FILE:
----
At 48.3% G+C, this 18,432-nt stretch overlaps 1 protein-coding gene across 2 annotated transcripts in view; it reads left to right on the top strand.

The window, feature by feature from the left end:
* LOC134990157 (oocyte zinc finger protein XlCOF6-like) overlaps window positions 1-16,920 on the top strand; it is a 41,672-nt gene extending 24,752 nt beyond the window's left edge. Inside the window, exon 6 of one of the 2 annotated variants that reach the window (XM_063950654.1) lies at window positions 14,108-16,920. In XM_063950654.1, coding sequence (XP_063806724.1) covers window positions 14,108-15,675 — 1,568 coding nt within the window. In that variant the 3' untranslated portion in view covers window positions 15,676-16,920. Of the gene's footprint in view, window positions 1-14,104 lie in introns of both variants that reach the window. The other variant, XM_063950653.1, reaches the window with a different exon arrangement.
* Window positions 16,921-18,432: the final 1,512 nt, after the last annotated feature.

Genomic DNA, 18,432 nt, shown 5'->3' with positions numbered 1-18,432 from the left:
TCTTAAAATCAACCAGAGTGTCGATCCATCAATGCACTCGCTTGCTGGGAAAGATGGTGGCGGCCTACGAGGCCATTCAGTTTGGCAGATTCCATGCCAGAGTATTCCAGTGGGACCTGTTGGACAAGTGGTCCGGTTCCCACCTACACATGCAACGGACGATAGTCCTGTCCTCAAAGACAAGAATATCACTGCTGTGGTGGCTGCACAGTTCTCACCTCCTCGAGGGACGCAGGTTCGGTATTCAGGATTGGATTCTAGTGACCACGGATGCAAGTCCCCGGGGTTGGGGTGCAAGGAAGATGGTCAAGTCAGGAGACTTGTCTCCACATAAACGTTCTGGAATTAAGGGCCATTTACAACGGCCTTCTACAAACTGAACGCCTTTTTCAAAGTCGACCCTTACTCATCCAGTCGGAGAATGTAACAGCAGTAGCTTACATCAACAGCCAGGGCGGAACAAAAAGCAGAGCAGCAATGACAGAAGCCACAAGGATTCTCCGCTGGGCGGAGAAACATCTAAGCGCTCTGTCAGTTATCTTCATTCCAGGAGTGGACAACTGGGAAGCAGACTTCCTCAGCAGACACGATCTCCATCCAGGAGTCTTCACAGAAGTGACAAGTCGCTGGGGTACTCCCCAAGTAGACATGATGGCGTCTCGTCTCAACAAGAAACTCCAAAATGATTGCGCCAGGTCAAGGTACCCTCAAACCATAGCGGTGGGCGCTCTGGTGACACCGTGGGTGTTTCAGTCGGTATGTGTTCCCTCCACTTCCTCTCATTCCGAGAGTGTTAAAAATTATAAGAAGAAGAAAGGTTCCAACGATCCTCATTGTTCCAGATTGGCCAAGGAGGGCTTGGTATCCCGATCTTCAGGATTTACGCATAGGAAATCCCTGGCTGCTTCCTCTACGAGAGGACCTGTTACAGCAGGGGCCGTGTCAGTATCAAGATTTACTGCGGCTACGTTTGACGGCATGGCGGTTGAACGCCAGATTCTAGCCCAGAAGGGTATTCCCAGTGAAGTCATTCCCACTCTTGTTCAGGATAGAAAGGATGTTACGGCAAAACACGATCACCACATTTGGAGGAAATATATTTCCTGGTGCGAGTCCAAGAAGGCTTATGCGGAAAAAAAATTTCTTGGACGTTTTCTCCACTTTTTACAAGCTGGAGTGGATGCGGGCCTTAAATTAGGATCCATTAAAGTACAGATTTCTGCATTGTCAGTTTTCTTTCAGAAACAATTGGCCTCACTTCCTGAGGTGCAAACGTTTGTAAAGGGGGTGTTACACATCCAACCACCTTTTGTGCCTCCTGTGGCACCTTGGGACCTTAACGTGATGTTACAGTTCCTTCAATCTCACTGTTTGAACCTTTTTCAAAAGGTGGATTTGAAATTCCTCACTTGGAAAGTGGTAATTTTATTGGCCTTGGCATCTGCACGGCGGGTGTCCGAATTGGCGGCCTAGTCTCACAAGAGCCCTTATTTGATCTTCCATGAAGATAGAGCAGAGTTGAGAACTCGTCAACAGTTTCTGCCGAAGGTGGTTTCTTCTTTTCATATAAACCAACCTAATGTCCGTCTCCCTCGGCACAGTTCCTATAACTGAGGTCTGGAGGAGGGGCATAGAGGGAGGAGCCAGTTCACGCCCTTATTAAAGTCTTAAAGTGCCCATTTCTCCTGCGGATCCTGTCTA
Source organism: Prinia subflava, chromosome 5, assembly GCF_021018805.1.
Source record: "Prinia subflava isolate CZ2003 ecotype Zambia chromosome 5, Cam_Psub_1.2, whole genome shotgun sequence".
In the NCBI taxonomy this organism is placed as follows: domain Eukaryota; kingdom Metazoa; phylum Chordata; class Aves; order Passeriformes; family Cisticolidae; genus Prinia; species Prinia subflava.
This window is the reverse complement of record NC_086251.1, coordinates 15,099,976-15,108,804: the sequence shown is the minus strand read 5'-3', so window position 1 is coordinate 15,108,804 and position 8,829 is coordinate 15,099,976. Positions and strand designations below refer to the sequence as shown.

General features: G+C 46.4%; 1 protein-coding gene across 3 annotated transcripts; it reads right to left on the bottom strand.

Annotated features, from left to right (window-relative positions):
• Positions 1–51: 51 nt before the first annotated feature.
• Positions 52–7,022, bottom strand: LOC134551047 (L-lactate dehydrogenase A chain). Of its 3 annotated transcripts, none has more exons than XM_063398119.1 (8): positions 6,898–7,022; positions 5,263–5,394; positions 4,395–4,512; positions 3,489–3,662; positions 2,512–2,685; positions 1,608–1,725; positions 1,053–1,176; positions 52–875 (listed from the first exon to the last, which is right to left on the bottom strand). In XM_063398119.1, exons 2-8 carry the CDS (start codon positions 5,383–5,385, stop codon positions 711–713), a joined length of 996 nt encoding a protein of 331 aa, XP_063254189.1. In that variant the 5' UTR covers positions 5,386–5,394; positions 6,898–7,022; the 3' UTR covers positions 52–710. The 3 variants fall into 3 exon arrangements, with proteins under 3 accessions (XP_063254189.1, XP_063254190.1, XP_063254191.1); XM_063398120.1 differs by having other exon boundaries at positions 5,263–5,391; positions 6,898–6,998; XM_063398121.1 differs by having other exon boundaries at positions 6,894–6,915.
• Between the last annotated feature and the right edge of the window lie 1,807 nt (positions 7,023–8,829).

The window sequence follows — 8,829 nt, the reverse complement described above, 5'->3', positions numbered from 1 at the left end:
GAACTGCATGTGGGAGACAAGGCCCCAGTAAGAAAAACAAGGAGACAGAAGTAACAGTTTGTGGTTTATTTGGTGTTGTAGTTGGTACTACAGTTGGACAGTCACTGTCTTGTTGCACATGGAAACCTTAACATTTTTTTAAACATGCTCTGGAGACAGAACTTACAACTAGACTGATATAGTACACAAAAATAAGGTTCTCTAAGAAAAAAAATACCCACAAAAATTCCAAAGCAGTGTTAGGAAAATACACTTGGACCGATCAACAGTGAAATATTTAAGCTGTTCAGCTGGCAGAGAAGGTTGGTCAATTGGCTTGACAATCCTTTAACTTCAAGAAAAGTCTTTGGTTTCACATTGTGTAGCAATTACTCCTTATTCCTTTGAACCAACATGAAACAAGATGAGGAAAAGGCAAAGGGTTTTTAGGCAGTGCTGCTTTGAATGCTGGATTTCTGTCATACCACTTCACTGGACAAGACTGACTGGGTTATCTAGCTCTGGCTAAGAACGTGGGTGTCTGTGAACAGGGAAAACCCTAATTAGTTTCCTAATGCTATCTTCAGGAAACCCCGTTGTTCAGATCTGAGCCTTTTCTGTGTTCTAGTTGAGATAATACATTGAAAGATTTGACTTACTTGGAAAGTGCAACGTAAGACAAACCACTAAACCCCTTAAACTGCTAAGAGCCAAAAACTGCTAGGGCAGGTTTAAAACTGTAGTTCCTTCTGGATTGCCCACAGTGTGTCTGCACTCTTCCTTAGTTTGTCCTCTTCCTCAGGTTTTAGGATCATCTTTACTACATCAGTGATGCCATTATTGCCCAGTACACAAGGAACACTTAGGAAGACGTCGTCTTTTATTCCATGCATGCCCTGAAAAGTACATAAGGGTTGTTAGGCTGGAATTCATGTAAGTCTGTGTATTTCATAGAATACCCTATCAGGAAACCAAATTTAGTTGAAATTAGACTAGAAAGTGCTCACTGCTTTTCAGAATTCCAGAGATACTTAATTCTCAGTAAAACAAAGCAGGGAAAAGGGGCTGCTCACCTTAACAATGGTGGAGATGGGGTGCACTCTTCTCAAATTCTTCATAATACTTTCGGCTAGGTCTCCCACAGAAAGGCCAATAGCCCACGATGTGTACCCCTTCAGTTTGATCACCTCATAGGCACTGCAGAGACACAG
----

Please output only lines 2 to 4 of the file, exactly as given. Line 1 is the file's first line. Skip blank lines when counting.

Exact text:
The window, feature by feature from the left end:
* LOC134990157 (oocyte zinc finger protein XlCOF6-like) overlaps window positions 1-16,920 on the top strand; it is a 41,672-nt gene extending 24,752 nt beyond the window's left edge. Inside the window, exon 6 of one of the 2 annotated variants that reach the window (XM_063950654.1) lies at window positions 14,108-16,920. In XM_063950654.1, coding sequence (XP_063806724.1) covers window positions 14,108-15,675 — 1,568 coding nt within the window. In that variant the 3' untranslated portion in view covers window positions 15,676-16,920. Of the gene's footprint in view, window positions 1-14,104 lie in introns of both variants that reach the window. The other variant, XM_063950653.1, reaches the window with a different exon arrangement.
* Window positions 16,921-18,432: the final 1,512 nt, after the last annotated feature.